Supreme Court Notebook

Court rules against man convicted by eyewitness ID

WASHINGTON (AP) -- The Supreme Court has declined to extend constitutional safeguards against the use of some eyewitness testimony at criminal trials, ruling against a New Hampshire man who was convicted of theft.

The court voted 8-1 Wednesday to turn away Barion Perry's claim that courts should be able to exclude eyewitness testimony when identifications are made under suggestive circumstances, even when there is no evidence of manipulation by the police.

Judges already can bar testimony when the police do something to influence a witness to identify a suspect.

Justice Ruth Bader Ginsburg said in her opinion for the court that in cases with no police misconduct, juries can weigh the reliability of eyewitness testimony.

Justice Sonia Sotomayor wrote a dissenting opinion.

The case is Perry v. New Hampshire, 10-8974.

Court:Judges cannot get involved in church dispute

WASHINGTON (AP) -- The Supreme Court says a church school cannot be sued in court over an employee's discrimination complaint.

The high court's unanimous decision Wednesday overturned an earlier ruling by the 6th U.S. Circuit Court of Appeals.

Courts normally have ruled the First Amendment's guarantee of freedom of religion shields churches and their operations from the reach of anti-discrimination laws when dealing with employees of religious institutions.

But the federal Equal Employment Opportunity Commission sued the Hosanna-Tabor Evangelical Lutheran Church and School of Redford, Mich., on Cheryl Perich's behalf after she was fired. Perich, a teacher, had complained of discrimination under the Americans With Disabilities Act.

The appeals court allowed the lawsuit to move forward, saying Perich's work was more secular than religious.

The high court disagreed.

Md. man's leave lawsuit lands in Supreme Court

WASHINGTON (AP) -- A man who sued the state of Maryland after allegedly being fired for trying to take a 10-day medical leave from his state job had his case heard Wednesday by the U.S. Supreme Court, and the outcome could affect whether state workers nationwide can sue in similar situations.

Daniel Coleman was fired from his job overseeing contracts for the Maryland court system in 2007. He says he was fired after asking for time off for doctor-ordered bed rest to deal with hypertension and diabetes. Under a law passed by Congress and enacted in 1993, the Family and Medical Leave Act, employees can take up to three months of unpaid leave for certain reasons, including a serious health issue. After being fired, Coleman sued, claiming a violation of the leave law and discrimination, a claim that was later thrown out by a lower court. He asked Maryland to pay him a reported $1.1 million in compensatory and punitive damages.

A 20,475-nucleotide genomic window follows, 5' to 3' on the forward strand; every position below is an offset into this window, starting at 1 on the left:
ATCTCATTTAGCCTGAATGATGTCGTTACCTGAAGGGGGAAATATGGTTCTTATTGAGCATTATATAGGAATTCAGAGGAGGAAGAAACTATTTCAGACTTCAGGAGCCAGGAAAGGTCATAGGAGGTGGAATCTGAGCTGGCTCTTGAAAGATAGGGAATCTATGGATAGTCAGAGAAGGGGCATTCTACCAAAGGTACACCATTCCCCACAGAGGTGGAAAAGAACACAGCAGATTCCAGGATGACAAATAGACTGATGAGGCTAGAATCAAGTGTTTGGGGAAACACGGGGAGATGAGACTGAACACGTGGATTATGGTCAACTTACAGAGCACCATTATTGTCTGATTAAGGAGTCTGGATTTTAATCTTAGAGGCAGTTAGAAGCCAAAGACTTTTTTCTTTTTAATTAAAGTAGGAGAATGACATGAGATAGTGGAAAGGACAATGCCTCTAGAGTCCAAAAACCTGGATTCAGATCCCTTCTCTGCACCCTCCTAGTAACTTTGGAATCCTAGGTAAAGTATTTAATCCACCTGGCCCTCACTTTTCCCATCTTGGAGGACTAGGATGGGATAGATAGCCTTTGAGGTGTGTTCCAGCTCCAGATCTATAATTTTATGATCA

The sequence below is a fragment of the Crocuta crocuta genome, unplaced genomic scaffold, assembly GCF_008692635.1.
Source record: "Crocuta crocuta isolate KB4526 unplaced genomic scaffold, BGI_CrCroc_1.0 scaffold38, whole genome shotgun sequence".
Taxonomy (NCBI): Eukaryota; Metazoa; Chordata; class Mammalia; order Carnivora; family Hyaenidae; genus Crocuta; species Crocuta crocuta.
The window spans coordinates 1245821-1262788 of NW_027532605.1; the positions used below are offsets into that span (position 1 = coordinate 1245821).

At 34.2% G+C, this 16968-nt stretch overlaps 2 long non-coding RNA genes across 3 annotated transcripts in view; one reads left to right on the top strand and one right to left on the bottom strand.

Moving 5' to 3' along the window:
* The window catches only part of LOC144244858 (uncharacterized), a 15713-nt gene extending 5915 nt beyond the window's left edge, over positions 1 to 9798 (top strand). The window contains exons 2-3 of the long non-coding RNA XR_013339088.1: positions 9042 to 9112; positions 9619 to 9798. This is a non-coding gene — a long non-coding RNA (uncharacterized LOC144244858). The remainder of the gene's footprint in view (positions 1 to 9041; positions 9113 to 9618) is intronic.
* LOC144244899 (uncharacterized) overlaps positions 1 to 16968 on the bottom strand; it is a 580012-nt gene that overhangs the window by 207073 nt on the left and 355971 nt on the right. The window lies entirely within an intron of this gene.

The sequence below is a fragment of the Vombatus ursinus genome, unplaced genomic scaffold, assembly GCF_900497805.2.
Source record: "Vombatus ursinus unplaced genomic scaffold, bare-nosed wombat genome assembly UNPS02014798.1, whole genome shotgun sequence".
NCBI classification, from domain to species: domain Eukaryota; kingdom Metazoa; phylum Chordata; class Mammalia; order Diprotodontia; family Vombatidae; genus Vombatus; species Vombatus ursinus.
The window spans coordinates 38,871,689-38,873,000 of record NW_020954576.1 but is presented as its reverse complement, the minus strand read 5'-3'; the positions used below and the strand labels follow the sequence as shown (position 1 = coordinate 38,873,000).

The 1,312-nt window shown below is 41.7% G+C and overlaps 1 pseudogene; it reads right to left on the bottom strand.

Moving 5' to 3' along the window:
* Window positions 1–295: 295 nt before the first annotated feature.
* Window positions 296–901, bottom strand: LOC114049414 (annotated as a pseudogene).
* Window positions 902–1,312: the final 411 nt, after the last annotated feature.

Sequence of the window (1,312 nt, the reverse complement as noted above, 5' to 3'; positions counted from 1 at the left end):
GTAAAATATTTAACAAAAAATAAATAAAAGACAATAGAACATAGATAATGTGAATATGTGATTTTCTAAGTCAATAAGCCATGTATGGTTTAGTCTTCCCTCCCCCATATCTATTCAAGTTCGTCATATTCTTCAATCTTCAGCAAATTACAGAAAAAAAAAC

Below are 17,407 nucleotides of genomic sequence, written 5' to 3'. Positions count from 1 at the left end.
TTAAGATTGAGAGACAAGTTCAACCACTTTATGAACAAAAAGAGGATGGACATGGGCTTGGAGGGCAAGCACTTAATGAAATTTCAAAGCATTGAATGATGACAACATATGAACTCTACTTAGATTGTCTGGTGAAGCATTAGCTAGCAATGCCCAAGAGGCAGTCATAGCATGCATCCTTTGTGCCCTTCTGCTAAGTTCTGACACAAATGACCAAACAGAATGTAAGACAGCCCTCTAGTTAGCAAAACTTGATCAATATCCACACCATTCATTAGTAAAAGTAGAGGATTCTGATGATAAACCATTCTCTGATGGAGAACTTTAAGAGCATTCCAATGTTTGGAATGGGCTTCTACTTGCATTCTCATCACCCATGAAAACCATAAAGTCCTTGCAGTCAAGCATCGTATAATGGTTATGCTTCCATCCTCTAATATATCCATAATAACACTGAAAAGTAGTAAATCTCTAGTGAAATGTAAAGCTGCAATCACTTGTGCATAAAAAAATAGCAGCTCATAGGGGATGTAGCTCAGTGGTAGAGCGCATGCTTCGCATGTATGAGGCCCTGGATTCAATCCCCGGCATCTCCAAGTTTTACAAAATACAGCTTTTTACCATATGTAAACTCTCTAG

But lawyers for Maryland argue Congress was wrong to give employees like Coleman the ability to sue state employers for money damages. Unlike private employers, states are generally exempt from such lawsuits. Two lower courts have agreed with Maryland that Congress overstepped its authority, and 26 other states are also supporting the state's arguments.

The states, including Texas and Arizona, acknowledge that the Family and Medical Leave Act applies to them. As a result, they must let employees take unpaid leave for events such as the birth of a child, caring for an ill relative or to deal with a serious illness of their own. But the states say if they make an error, the remedy shouldn't be money damages that drain the state's resources. They argue that goes against the U.S. Constitution. Instead, the remedy for the employee should include being able to go to court to get his job back. And, depending on the state, the employee might also be able to get back pay under state law.

The National Partnership for Women & Families, a nonprofit that supports Coleman, says the outcome of the case could affect more than five million employees who work for state governments nationwide.

The Supreme Court last considered a provision of the Family and Medical Leave Act in 2003. In that case, the justices, led by Chief Justice William Rehnquist, found that state employees could sue for money damages if their employer violated a provision of the law that allows time off to care for a family member.

Maryland and other states argue that the difference is that 2003 case involved a part of the law enacted in response to a history of gender discrimination by states. The current case involves personal leave, which doesn't have that history, they say. Coleman's lawyers disagree.

Published: Thu, Jan 12, 2012